Nothing like a little conspiracy to kickstart this Friday’s edition of the smorgasbord. Claims that a rogue iron-dumping experiment happened off the Canadian cost near British Columbia is making waves. According to reports, The Haida Salmon Restoration Corporation allegedly spread 220,462 pounds of iron sulfate in the Pacific 200 nautical miles west of the Haida Gwaii islands in July. The goal was to trigger phytoplankton blooms to help restore salmon and other fisheries in the area. The outrage in the scientific community is calling for more transparency in geoengineering. No word yet on whether the iron dump did anything more than produce an algae bloom visible from space or if there was any other carbon-capturing benefits. We are sure this isn’t the last we hear of this issue.
[via CBS News]
Small. Cute. Deadly. The blue-ringed octopus is an interesting and quite deadly cephalopod whose venom can kill a human. The blue coloration warns attackers not to mess with the deadly critter that can light up with glowing blue circles all over its body. Lydia Mäthger, a marine biologist at Woods Hole Lab, wanted to find out how this creature could turn on the switch in milliseconds, so she took some super slow motion video of the octopus lighting up. Click here or the image above to view the amazing video.
For many of us koi are just big, strangely shaped goldfish but to others there is an art and beauty they understand. Thanks to this handy-dandy chart, you can trace the koi gene tree to discover how koi breeds came from the original Magoi carp. While the Magoi is a dark, muddy brown color, koi are known more for the colorful aberrations that were bred to create the brightly colored fish we know today.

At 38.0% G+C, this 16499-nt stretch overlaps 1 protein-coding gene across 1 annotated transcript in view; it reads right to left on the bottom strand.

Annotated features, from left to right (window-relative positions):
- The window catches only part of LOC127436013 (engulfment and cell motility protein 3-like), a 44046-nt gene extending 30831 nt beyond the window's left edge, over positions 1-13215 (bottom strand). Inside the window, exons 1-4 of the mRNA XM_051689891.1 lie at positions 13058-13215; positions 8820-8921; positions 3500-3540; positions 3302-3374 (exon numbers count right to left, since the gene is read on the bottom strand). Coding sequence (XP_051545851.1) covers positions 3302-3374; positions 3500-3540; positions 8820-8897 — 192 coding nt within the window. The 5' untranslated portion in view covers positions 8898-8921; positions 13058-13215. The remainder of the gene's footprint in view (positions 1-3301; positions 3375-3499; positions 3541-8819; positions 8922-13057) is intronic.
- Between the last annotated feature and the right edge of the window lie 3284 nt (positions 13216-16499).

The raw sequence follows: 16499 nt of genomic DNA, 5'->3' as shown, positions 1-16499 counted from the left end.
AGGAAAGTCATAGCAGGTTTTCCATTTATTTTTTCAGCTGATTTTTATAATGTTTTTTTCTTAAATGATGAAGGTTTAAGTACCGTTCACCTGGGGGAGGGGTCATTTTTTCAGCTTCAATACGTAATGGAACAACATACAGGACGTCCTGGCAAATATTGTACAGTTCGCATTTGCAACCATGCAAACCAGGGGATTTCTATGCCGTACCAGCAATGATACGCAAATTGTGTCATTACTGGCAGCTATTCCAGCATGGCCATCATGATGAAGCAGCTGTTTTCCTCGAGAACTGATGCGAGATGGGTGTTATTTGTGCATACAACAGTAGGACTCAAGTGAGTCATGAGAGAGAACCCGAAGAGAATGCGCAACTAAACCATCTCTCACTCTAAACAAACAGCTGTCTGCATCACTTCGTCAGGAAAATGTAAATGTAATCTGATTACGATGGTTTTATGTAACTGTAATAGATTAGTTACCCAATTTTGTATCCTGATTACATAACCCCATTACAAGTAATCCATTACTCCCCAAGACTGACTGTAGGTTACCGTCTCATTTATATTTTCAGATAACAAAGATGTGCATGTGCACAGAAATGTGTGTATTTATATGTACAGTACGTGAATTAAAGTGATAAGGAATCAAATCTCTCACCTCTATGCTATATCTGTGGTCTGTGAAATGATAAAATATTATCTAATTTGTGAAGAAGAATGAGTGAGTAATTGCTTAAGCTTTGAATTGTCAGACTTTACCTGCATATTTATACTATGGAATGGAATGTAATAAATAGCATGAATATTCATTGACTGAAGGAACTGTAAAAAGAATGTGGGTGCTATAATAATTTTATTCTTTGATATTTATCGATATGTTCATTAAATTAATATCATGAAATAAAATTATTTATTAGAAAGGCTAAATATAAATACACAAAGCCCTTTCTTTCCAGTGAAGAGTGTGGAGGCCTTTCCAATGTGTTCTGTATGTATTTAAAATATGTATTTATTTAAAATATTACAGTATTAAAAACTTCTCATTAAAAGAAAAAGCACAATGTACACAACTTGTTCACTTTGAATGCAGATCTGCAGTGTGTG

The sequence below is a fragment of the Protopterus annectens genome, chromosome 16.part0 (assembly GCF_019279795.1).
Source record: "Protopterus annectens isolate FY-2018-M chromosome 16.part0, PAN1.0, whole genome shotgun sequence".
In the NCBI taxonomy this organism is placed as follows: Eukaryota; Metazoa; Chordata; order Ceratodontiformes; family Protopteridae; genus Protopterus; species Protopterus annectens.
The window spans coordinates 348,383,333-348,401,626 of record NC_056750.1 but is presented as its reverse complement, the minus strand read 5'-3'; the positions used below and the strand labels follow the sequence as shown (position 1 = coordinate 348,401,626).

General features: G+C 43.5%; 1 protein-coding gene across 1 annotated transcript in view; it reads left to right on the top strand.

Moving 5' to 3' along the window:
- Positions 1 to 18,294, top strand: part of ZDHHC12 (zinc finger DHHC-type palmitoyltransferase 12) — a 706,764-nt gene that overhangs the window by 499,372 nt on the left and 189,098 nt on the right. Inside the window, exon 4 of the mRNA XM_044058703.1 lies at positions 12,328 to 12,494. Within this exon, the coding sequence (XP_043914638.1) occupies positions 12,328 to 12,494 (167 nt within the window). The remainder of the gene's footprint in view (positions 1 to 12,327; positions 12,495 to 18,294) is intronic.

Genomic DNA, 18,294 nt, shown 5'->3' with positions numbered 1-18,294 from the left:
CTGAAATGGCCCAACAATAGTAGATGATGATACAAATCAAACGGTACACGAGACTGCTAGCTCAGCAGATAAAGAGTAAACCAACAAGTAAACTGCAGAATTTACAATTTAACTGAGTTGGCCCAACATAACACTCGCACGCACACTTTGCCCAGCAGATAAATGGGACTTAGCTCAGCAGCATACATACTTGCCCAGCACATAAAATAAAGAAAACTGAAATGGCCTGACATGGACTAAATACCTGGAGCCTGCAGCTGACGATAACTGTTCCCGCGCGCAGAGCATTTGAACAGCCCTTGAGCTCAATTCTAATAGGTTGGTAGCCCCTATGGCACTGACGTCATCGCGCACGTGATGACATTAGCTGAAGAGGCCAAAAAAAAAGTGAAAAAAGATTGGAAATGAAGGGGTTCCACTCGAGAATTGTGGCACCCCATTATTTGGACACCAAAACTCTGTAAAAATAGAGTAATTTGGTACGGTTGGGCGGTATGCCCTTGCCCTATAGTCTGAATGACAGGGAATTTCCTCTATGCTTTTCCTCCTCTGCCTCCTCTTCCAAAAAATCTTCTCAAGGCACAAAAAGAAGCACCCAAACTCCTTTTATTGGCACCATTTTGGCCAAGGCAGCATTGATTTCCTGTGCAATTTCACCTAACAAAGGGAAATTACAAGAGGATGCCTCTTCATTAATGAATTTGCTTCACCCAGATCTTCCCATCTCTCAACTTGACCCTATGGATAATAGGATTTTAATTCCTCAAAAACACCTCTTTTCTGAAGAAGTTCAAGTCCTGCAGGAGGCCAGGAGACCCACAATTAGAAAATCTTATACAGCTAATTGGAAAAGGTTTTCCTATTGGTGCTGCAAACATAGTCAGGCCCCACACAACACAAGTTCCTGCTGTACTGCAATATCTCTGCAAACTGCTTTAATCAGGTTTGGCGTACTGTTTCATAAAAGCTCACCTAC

[via Put’s Pond & Garden, thanks Jonathan Dooley]
The ancient ocean was pretty darn scary with some crazy looking creatures looking for a meal and scientists may have just discovered the first fish to have a nasty bite. Armored placoderm fish appeared and while some weren’t much larger than a goldfish, they did brandish jaws and most likely nasty teeth as well. These early armored fish lived around 430 million to 360 million years ago, confirmed with new analysis of fossil Compagopiscis croucheri placoderm published online October 17 in Nature.
[via Scientific American]
When a ginormous blue eyeball was discovered on a Florida beach, the internet was in a tizzy trying to figure out where this came from and wildlife experts may have an answer. The eyeball appears to have come from a swordfish and the experts believe it was cut out of the fish and tossed overboard by fishermen. This is the time of year where swordfish are in season but while the wildlife agency does some fishy-forensic DNA testing, not all people agree with the answer. One scientist thinks the whole thing is a little fishy. “You usually don’t find random floating eyes of any animal,” Duke University biologist Sonke Johnsen told LiveScience.com.
[via NY Daily News]